"Minolta" cameras back on the market

Discussion in 'Sony/Minolta' started by Colin O, Jul 23, 2019.

  1. First, just a little history...

    In 2003, Minolta and Konica jointly announced the "Integration of Management between Konica Corporation and Minolta Co., Ltd.", following which Minolta became Konica Minolta. In 2005, it was announced that "Konica Minolta and Sony Agree to Jointly Develop Digital SLR Cameras", and in 2006, Sony announced the "Partial Transfer of Certain Assets Related to Digital SLR cameras", buying the assets of Konica Minolta Photo Imaging.

    It was my understanding that Sony bought all of Konica Minolta's assets from their photography business, excluding the film scanners (which seem to have been discontinued) and the light meters, which I think may have been bought out by Kenko. Konica Minolta continued (and continue) in business making office equipment and other imaging/optical/measuring instruments.

    Just today I discovered this website...
    Minolta Digital

    A bunch of cameras all branded Minolta. On the "About Us" page, it says, "Minolta is a registered trademark of JMM Lee Properties, LLC and is used in the United States by Elite Brands Inc. under license." I wonder if anyone has any more insight? It seems that "Minolta" cameras have re-entered the market, by some company who are licencing the brand. I assume that Konica Minolta, Inc. have nothing to do with designing/manufacturing these cameras.
  2. Over the years there have been a fair number of "zombie" cameras made by people who have acquired names.

    I don't know about Minolta, but Praktica, Exakta, and Prakticar and other former East German trademarks have been made by Asian manufacturers having no real connection to the originals:
  3. Simple 'badge engineering'.

    All the products shown have a nagging familiarity, and a strong resemblance to other marques of low-end camera.

    However, obtaining the license to use the name must have been a nightmare; involving negotiation with both Sony and the remnants of Minolta.
  4. The only interesting item they have is the "instax" knockoff using an embedded cell phone camera and miniature inkjet printer instead of film. I thought this was a nifty workaround when it was first attempted (and failed) as an accessory to point & shoot digicams some years ago. Back then, it was rejected by the masses as clumsy and a "not really genuine instant photography experience". Today, with the Instax popularity explosion, who knows: might catch on as an integrated product.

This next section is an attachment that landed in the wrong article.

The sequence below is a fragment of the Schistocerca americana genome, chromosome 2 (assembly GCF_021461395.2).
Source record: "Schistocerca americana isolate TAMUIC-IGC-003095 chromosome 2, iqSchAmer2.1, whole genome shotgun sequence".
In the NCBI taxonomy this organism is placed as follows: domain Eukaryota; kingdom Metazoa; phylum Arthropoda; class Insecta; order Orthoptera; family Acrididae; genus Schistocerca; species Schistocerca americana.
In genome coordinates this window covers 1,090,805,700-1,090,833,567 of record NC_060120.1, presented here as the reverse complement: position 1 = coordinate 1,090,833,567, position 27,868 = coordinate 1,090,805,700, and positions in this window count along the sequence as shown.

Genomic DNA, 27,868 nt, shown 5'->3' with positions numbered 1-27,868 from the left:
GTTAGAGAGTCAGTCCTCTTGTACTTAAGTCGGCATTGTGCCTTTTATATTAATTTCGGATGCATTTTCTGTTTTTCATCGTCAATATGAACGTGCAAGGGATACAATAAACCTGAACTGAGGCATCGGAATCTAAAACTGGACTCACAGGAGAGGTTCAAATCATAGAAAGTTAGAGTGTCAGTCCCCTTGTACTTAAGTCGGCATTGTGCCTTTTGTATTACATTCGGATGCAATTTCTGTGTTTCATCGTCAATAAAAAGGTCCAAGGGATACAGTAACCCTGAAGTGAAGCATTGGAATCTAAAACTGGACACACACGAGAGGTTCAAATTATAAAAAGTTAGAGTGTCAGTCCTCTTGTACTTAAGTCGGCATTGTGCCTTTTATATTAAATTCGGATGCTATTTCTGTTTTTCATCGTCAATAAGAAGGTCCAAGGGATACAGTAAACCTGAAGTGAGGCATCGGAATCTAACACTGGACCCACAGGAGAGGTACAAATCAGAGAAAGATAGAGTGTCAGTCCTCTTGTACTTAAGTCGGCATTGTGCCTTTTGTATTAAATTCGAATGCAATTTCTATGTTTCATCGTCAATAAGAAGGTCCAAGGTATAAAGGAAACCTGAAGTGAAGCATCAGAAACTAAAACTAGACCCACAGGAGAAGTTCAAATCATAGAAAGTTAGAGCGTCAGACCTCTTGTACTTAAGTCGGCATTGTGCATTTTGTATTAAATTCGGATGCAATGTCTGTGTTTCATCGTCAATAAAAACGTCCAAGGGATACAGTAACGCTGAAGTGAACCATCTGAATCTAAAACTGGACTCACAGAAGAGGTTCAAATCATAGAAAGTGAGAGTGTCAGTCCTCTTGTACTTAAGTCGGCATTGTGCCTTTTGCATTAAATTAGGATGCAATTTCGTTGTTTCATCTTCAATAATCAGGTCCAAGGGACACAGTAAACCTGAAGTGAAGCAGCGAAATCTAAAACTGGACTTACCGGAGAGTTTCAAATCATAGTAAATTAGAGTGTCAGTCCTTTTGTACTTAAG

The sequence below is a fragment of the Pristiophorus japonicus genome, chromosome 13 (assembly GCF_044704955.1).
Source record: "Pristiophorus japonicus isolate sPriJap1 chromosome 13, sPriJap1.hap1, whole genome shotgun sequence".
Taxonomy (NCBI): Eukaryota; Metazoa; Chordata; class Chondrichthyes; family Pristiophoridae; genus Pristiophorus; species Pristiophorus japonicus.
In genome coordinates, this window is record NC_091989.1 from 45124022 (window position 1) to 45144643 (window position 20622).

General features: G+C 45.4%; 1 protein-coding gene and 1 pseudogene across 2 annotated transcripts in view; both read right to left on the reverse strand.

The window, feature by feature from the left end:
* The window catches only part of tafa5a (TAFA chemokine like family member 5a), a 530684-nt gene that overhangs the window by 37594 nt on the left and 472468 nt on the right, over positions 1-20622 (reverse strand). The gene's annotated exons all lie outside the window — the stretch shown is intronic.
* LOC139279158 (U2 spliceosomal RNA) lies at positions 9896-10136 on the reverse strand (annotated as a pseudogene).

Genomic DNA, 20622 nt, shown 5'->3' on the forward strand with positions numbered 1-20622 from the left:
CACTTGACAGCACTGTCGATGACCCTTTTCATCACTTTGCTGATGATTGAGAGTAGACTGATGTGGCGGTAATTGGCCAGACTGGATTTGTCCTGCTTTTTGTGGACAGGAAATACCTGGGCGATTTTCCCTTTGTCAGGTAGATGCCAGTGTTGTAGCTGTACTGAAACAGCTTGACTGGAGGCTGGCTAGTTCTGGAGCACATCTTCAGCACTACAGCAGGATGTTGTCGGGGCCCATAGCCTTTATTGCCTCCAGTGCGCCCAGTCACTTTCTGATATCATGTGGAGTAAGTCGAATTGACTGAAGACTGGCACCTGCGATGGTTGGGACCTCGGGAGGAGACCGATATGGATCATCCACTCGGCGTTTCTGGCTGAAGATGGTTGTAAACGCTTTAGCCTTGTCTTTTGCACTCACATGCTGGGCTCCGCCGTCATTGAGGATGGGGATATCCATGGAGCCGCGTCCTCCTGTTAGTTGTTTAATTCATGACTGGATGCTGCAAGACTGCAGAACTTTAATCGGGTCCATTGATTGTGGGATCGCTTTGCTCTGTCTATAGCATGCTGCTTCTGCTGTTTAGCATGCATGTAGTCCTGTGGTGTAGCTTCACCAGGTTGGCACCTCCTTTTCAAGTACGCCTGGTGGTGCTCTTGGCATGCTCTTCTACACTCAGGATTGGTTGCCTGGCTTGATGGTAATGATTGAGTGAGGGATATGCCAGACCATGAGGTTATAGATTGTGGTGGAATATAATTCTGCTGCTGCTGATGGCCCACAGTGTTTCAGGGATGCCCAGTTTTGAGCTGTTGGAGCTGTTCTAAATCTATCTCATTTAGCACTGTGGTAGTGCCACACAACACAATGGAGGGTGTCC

Otherwise, meh: I always wonder who the target demographic is for these zombie branding pitches. Anyone who still remembers there was a Minolta also remembers they croaked ten years ago thru a combination of patent screwups and the digital transition (and had already become almost irrelevant before then). If you remember Minolta fondly for the fine cameras of its heyday, when it was considered good enough to collaborate with Leica, you wouldn't have the least interest in these new generic point and shoots today. And if you don't remember Minolta from a hole in the ground, just as a random brand name, you won't be particularly impressed by this collection either.

    Its almost as if these companies hope there is a huge real-life segment of the population with the mentality of "Grandpa Simpson" - vague memories of a long-defunct brand that can be leveraged to sell them new junk products, often totally unrelated to what the brand once represented. The most annoying example is Bell & Howell, once king of movie cameras and slide projectors, today used to flog everything from screwdrivers to sunglasses to hearing aids to toilet caddies on late-night TV. To who, exactly? Bell & Howell has been dead and buried for decades.

    The only one of these gimmicks that remotely made sense was the Polaroid licensing bonanza that began immediately after the company folded (if not sooner). The brand was still very current, and many of the initial licensed products had at least a tenuous connection to something Polaroid might plausibly be involved with (AV electronics, etc).

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